Anti-alcohol campaigners, Alcohol Concern, complained to the drinks industry trade group in its self regulating role as drinks censor:
We would like to ask the Panel to consider whether the Heineken UK beer packaging and marketing using an image of the armed character of James Bond is in breach of Section 3.2(b) of the Code, which states that a drink, its packaging and any promotional material or activity should not in any direct or indirect way… suggest any association with bravado, or with violent, aggressive, dangerous or anti-social behaviour .
We note that in May 2012, the Panel ruled against a pump clip produced by the Ramsgate Brewery since it felt that the Kray Twins [shown on the clip] were intrinsically linked with violence and aggression and were also relevant and contemporary . We would maintain that this is equally true of James Bond, particularly given the high degree of violence in recent Bond films.
Given that James Bond is a character who is also well known for his sexual success and unusually heavy drinking, we suggest that this marketing campaign is also in breach of Sections 3.2(d) and 3.2(f) of the Code, which prohibit any association direct or indirect with sexual activity or sexual success or with irresponsible or immoderate consumption .
Portman Group Decision:
Under Code paragraph 3.2(b): NOT UPHELD
A drink, its packaging and any promotional material or activity should not in any direct or indirect way suggest any association with bravado, or with violent, aggressive, dangerous or anti-social behaviour.
Under Code paragraph 3.2(d): NOT UPHELD
A drink, its packaging and any promotional material or activity should not in any direct or indirect way suggest any association with sexual activity or sexual success.
Under Code paragraph 3.2(f): NOT UPHELD
A drink, its packaging and any promotional material or activity should not in any direct or indirect way encourage illegal, irresponsible or immoderate consumption, such as drink-driving, binge-drinking or drunkenness.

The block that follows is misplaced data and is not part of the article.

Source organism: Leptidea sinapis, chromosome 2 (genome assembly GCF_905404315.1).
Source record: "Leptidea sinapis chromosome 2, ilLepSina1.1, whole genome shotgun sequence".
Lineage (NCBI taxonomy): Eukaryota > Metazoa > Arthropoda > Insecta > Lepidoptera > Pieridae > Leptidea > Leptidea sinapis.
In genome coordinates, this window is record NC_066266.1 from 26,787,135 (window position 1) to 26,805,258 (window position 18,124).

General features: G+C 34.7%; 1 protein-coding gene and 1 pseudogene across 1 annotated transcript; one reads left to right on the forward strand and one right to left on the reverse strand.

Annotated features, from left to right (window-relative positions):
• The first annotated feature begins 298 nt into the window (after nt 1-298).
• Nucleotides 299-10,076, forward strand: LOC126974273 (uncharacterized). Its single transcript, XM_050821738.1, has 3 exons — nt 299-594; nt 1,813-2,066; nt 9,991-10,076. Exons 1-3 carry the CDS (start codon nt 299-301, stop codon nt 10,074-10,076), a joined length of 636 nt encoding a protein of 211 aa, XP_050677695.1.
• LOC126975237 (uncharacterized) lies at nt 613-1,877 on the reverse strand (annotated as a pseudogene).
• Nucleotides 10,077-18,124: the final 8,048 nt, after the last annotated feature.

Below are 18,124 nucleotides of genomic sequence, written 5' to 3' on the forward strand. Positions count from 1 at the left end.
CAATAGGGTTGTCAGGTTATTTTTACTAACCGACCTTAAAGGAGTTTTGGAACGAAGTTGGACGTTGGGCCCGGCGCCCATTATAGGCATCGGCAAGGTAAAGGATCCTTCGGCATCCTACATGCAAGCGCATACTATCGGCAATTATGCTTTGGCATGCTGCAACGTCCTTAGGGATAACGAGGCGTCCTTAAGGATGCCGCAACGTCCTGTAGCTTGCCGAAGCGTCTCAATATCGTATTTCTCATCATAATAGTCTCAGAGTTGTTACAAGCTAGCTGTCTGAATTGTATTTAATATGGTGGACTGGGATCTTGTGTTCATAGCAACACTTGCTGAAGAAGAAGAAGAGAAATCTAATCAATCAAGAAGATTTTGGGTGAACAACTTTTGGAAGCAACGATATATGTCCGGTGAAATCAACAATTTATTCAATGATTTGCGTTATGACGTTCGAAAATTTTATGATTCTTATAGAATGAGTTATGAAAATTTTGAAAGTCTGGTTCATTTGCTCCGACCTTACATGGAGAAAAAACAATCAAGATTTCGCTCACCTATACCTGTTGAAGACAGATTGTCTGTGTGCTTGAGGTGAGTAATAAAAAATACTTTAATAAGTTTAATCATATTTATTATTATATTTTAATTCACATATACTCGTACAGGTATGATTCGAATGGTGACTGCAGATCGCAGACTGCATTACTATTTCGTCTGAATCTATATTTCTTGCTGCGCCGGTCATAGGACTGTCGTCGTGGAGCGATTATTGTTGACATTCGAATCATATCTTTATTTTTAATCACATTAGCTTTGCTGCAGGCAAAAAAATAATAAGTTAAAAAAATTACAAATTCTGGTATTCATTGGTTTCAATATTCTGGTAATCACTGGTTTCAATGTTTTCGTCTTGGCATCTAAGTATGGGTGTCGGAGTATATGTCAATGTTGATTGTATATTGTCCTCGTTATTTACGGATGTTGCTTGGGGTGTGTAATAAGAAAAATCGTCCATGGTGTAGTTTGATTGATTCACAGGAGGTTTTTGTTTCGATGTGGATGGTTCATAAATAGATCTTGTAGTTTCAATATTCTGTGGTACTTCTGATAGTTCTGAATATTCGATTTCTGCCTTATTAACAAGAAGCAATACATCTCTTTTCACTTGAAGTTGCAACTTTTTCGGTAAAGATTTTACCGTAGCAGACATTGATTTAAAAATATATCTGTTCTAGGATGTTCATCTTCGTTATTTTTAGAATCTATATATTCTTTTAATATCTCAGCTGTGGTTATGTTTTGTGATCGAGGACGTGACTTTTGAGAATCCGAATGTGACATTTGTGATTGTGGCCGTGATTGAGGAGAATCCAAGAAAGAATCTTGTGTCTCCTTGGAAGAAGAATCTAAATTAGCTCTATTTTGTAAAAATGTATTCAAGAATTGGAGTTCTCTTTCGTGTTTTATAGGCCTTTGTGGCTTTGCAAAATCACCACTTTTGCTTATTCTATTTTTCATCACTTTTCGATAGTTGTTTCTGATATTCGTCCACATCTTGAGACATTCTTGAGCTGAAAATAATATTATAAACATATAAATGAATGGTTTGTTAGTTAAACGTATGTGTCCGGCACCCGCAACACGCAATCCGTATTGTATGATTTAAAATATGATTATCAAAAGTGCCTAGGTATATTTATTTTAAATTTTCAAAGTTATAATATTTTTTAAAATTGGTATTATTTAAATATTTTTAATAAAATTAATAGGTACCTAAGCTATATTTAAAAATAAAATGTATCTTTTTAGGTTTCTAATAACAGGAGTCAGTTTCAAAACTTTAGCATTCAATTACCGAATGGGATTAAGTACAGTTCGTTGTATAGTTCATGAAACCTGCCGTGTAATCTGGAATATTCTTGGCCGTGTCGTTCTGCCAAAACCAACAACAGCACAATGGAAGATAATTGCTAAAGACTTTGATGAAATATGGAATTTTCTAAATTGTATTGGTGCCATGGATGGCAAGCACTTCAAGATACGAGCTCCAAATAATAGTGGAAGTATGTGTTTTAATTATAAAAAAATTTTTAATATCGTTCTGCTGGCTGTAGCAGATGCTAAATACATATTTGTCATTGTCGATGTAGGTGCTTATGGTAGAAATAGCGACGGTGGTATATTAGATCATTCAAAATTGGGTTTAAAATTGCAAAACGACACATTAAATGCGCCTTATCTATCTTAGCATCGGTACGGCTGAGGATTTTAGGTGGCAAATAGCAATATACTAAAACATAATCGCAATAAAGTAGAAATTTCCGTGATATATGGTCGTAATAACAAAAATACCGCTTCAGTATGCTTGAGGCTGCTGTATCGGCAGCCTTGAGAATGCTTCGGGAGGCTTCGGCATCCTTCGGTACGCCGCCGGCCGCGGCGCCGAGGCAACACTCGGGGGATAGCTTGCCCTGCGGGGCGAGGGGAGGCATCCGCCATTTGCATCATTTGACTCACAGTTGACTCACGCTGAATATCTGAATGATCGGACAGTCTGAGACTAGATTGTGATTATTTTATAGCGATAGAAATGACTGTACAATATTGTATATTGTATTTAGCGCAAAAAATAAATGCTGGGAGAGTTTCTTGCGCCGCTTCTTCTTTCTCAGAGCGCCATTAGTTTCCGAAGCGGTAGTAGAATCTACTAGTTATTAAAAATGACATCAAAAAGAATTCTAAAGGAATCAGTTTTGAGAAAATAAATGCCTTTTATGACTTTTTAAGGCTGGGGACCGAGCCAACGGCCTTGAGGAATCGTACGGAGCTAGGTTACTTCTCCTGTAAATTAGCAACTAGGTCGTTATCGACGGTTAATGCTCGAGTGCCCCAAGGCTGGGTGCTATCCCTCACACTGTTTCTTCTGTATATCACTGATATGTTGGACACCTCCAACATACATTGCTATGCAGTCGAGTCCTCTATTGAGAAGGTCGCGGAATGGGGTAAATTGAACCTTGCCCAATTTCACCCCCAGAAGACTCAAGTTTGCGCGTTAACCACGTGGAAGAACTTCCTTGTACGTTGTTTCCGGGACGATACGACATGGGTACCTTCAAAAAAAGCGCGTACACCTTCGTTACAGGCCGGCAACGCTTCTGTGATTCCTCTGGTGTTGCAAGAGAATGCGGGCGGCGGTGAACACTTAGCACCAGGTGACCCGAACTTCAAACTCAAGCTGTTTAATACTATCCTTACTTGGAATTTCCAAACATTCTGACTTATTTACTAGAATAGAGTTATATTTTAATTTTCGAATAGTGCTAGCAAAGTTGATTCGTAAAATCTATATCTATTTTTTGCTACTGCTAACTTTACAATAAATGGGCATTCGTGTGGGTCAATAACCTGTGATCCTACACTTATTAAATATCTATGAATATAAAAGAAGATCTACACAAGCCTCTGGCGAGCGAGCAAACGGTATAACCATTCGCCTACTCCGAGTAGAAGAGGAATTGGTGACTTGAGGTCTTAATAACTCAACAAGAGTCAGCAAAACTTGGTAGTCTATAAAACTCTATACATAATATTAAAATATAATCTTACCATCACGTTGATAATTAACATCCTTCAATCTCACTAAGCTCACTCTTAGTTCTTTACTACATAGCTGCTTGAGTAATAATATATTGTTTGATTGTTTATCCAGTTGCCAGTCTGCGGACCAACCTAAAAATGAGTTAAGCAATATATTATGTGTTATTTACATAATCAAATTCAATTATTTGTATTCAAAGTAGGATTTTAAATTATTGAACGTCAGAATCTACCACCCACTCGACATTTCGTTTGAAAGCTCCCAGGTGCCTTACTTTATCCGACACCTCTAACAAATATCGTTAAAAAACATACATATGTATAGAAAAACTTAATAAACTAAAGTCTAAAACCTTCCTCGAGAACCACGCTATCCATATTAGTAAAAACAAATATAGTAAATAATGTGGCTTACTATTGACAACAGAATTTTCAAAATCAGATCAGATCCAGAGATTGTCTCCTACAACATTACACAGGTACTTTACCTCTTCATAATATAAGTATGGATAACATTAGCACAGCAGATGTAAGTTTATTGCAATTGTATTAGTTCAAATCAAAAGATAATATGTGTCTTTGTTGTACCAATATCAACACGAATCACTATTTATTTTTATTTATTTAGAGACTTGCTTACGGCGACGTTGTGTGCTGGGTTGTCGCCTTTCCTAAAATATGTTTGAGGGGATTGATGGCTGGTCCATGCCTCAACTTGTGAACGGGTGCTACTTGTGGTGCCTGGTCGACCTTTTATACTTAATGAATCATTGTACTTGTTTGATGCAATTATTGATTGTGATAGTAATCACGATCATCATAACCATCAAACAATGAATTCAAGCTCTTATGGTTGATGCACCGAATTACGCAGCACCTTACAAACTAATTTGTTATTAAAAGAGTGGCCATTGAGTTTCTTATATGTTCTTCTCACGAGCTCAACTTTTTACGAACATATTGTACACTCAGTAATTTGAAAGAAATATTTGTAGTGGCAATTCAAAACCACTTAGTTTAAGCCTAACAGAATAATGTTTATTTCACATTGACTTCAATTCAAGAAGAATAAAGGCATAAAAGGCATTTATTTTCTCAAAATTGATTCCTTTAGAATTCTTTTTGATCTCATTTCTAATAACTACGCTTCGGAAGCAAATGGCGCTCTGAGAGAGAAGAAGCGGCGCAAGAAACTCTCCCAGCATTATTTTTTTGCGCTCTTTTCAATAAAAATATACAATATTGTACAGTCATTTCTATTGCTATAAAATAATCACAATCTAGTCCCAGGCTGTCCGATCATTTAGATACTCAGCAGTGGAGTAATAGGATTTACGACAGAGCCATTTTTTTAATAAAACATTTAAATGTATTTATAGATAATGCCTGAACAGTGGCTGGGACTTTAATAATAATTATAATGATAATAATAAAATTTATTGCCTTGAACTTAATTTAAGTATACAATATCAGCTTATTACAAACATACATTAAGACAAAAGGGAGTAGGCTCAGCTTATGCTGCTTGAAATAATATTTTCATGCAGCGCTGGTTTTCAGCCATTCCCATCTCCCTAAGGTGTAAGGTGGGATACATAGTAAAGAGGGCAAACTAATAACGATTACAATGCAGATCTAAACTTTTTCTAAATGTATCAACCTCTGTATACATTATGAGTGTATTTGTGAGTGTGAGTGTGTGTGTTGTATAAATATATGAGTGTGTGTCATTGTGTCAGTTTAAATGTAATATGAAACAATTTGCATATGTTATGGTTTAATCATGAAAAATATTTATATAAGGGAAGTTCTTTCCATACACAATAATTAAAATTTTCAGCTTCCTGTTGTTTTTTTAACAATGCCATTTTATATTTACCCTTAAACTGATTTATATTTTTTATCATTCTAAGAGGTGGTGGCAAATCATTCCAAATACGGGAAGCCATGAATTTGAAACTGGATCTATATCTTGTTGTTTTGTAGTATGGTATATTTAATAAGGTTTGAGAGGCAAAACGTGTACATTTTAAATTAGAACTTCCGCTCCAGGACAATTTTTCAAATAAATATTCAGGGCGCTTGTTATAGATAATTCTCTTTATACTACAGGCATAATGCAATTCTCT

The Panel recognised that James Bond is a brave, daring and sometimes violent fictional character. However, the Panel did not believe that the use of a stylised image of a known fictional character would lead the average consumer to draw similarities between themselves and the character depicted.
The Panel discussed the use of an image of a pistol, which they considered for some time. The Panel noted that despite the pistol, the image itself is not of a violent nature and does not allude to or focus on violent or aggressive behaviour. In this case the Panel considered that the pistol is displayed in a stylised pose and is not depicted as being used to shoot or to cause harm, nor is the pistol a prominent feature on the packaging. The Panel agreed that including an image of a gun on packaging carries a high risk of creating an association with violent behaviour; however, on balance, the Panel were satisfied that the stylised motif of James Bond in his trademark silhouette stance serves mainly to draw attention to the wider James Bond brand rather than violent behaviour. Accordingly, the Panel did not uphold the product under Code rule 3.2(b).
The Panel considered whether imagery used on the product suggested any association with sexual activity/success or with immoderate/ irresponsible consumption. The Panel could not find any reason why the use of the stylised image of James Bond or reference to the wider James Bond brand would lead consumers to believe that the product may suggest an association with sexual success/activity or would encourage consumers to consume the product immoderately or irresponsibly. For instance, there were no other images on the packaging (such as a woman) which could give rise to this association. Accordingly, the Panel did not uphold the product under Code rules 3.2(d) or (f).